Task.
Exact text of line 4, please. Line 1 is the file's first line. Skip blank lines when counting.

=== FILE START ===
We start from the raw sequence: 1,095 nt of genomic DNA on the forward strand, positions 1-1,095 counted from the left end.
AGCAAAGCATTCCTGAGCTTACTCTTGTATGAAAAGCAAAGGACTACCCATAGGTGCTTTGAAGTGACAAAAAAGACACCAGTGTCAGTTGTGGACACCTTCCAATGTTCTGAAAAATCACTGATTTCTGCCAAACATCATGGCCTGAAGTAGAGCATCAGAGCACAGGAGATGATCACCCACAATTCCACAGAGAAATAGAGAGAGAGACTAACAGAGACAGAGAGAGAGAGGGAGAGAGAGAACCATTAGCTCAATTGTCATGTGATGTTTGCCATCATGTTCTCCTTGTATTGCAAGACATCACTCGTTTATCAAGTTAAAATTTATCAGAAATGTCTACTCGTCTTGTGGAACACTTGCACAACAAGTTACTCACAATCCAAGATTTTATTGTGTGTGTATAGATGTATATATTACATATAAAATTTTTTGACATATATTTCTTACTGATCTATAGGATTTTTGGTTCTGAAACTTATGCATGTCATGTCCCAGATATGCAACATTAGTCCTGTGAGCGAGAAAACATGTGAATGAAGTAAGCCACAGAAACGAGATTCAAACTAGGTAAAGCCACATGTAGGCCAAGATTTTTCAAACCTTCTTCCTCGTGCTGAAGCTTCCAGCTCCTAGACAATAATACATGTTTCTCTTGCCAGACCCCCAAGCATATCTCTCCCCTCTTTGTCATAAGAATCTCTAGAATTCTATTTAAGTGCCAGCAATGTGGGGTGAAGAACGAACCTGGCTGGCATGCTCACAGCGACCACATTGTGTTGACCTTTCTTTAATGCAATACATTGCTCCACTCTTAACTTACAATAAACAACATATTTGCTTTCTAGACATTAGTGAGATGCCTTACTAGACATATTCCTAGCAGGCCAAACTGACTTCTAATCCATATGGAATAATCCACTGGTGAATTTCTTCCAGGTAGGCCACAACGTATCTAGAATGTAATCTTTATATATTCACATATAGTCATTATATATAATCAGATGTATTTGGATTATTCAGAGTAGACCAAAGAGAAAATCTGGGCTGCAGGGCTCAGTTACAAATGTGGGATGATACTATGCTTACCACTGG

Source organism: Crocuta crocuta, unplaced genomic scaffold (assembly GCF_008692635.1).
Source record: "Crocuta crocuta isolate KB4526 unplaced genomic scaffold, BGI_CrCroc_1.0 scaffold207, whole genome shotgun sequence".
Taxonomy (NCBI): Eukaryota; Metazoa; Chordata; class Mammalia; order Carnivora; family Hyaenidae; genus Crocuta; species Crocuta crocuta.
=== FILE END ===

Source record: "Crocuta crocuta isolate KB4526 unplaced genomic scaffold, BGI_CrCroc_1.0 scaffold207, whole genome shotgun sequence".